Our View: It’s past time to stop tiptoeing around noncompliant businesses
Nevada County likes to tiptoe around uncomfortable situations.
But this week, finally, it took action against businesses that refused to comply with the governor’s order about indoor dining, and yanked their food permits.
Whether this stops certain businesses from operating remains to be seen.
County officials on Tuesday served notice of violations at Sergio’s Caffe, Old Town Cafe and Friar Tuck’s. These notices effectively revoke a business’ food permit. If they continue to operate, they face a minimum daily fine of $25, which double each day, up to a maximum daily fine of $1,000.
That makes talk of “constitutional” rights costly, and the price is only going up.
The county has been overly conscious of its public image when it comes to the issue of punishing noncompliant businesses. Officials have come close to coddling business owners who outright refuse to prohibit indoor dining at their establishments or require their employees to wear masks. Instead the county has taken a different stance for the most part, seeking to educate and inform.
This isn’t bad, but there comes a time for some when education doesn’t work.
That means the tiptoes have since changed to a foot coming down, and it’s about time.
Some businesses chose to set themselves up for a battle against the county. What they’ll get are fines doubled each day they opt to disobey. And possibly more, if an urgency ordinance is passed Tuesday by the Board of Supervisors.
This isn’t about liberty, or anyone’s rights being stripped away. We’re in the middle of a pandemic, and parts of our populace seemingly can’t grasp the necessary steps that must be taken to defeat it.
You might think we’re safer than other spots in the state. We’ve only had one death here. We’re certainly not dealing with the over 1,500 cases in Placer County, or 13 deaths they’ve had. And we’re nowhere close to the almost 160,000 cases Los Angeles has seen.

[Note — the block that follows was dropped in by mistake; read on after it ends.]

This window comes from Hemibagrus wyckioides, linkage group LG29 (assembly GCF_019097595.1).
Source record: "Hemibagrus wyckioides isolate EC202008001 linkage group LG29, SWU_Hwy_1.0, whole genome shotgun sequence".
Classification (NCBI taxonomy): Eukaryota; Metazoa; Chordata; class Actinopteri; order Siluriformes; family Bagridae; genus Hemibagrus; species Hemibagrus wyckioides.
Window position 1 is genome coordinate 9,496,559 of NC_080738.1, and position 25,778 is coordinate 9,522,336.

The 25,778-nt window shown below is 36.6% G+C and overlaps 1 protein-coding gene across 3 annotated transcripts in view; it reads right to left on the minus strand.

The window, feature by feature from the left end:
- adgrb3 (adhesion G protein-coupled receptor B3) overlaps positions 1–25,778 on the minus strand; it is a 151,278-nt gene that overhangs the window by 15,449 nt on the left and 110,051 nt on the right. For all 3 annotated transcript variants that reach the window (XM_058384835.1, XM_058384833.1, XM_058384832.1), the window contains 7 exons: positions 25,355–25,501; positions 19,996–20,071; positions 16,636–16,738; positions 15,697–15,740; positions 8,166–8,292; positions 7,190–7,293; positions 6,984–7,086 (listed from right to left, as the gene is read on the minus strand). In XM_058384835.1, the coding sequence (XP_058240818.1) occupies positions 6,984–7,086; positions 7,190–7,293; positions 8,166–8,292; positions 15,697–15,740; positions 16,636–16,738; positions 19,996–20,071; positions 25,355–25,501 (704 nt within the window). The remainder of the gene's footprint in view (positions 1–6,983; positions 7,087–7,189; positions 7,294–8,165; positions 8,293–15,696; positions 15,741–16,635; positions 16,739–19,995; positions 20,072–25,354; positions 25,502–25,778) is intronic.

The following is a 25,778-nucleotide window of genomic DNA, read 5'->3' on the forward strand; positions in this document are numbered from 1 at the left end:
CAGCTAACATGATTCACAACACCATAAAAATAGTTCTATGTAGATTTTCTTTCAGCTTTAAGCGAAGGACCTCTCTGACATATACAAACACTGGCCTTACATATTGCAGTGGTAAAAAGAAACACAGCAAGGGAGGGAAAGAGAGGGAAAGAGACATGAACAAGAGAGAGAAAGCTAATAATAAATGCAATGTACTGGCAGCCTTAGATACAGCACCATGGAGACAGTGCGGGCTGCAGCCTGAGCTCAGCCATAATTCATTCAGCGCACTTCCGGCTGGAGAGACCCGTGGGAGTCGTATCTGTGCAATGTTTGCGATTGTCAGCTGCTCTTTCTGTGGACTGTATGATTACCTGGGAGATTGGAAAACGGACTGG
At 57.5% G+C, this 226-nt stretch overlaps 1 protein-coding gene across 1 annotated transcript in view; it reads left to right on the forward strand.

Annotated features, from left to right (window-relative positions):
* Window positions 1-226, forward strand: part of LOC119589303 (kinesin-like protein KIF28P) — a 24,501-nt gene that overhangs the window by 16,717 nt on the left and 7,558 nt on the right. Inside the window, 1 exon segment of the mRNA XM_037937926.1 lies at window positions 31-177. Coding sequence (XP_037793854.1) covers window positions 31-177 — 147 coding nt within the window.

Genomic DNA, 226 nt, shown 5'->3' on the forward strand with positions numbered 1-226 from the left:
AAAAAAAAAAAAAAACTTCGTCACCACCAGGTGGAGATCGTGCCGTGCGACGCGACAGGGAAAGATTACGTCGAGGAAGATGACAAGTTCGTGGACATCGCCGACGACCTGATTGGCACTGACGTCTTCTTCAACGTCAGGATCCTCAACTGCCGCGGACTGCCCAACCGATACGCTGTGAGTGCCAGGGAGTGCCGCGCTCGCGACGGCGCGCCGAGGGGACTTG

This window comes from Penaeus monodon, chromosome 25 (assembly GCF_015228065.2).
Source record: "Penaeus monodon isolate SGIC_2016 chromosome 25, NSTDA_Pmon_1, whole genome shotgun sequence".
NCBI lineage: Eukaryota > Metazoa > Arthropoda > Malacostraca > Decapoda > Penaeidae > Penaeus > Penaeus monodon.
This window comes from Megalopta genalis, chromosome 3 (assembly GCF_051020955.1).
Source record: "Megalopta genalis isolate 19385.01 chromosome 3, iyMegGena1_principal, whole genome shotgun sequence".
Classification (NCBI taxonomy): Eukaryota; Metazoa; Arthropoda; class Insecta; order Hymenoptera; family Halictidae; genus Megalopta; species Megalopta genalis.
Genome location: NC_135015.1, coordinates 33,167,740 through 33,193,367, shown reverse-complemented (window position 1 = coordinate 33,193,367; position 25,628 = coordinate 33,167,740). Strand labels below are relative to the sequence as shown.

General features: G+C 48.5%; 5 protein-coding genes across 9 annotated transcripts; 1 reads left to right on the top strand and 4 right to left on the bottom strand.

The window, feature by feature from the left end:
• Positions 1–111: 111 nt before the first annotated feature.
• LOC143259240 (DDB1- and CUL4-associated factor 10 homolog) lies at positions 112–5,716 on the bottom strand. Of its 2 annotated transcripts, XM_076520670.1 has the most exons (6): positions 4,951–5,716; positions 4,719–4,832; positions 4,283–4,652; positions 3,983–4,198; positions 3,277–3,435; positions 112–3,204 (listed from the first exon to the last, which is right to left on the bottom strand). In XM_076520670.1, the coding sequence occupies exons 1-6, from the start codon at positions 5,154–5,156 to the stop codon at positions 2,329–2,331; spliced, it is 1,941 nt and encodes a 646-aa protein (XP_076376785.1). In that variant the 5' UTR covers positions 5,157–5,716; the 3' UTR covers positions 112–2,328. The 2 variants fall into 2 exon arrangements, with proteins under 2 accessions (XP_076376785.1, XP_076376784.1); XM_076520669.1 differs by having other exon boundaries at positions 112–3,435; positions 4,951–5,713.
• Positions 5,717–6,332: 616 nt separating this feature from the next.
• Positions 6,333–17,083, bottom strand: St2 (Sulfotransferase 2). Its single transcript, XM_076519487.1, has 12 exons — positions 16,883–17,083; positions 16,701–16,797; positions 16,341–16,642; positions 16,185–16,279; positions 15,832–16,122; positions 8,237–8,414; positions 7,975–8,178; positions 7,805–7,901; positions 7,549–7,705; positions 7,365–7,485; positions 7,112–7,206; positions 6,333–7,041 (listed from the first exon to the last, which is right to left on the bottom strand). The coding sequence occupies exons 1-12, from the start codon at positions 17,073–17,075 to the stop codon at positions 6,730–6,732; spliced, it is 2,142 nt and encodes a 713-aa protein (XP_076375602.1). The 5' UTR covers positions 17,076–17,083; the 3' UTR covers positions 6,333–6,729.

We’re fortunate to live in this rural area. But that doesn’t mean we’re immune, and it certainly doesn’t mean we can let the situation grow worse by letting businesses do what they want.
When that happens, government steps in. No one can truthfully claim it took a heavy handed approach. Everyone was smiles and discussion for days, even weeks.
Now reality has started to settle in. All businesses, and the people who patronize them, should take note. This is how we’re going to get through COVID-19 — by acting responsibly now. That’s what will lead our businesses to reopen, and stay open, in the long run.
Grass Valley has proven there are workarounds. It closed part of Mill Street to vehicle traffic, opening up spots outdoors for dining. Nevada City should take note, and see which of its businesses could benefit from long-term road closures that open up space to pedestrians and restaurants.
Otherwise, it’s going to fall on the local government to punish, not help, those who violate the rules.
If anything, the county has been too lenient with those who flagrantly disobey them.
For example, county officials are now trying to trace those who attended an estimated 150-person, three-day dance festival over the July Fourth weekend. That festival led to officials linking two positive COVID-19 cases to it.
And who knows how many more are waiting in the wings.
There’s little the county can do about this large gathering after the fact. However, what it can do — just like it can do with businesses that fail to comply with state mandates — is become more proactive, and stop tiptoeing around.
The county’s public health officer in a news release said “It takes a village,” meaning every person and business must play their part for everyone to stay open and protect each other.
The sentiment is nice, but we’re long past the point where cliches are going to do us good. People are sick and they are dying. Those who refuse to comply could use some public shaming.
Our county needs to be more transparent about those who break the rules. Put their names front and center in press releases. Post them on the county website. Place prominent signs at storefronts.
Pass ordinances if necessary creating penalties for large public gatherings, and advertise those penalties. Ensure that our community knows the steps that our officials are willing to take to beat this pandemic by taking those very steps when called for.
And start walking quickly toward this resolution, with a strong, steady gait, instead of tiptoeing around it.
The weekly Our View editorial represents the consensus opinion of The Union Editorial Board, a group of editors and writers from The Union, as well as informed community members. Contact the board at EditBoard@TheUnion.com.
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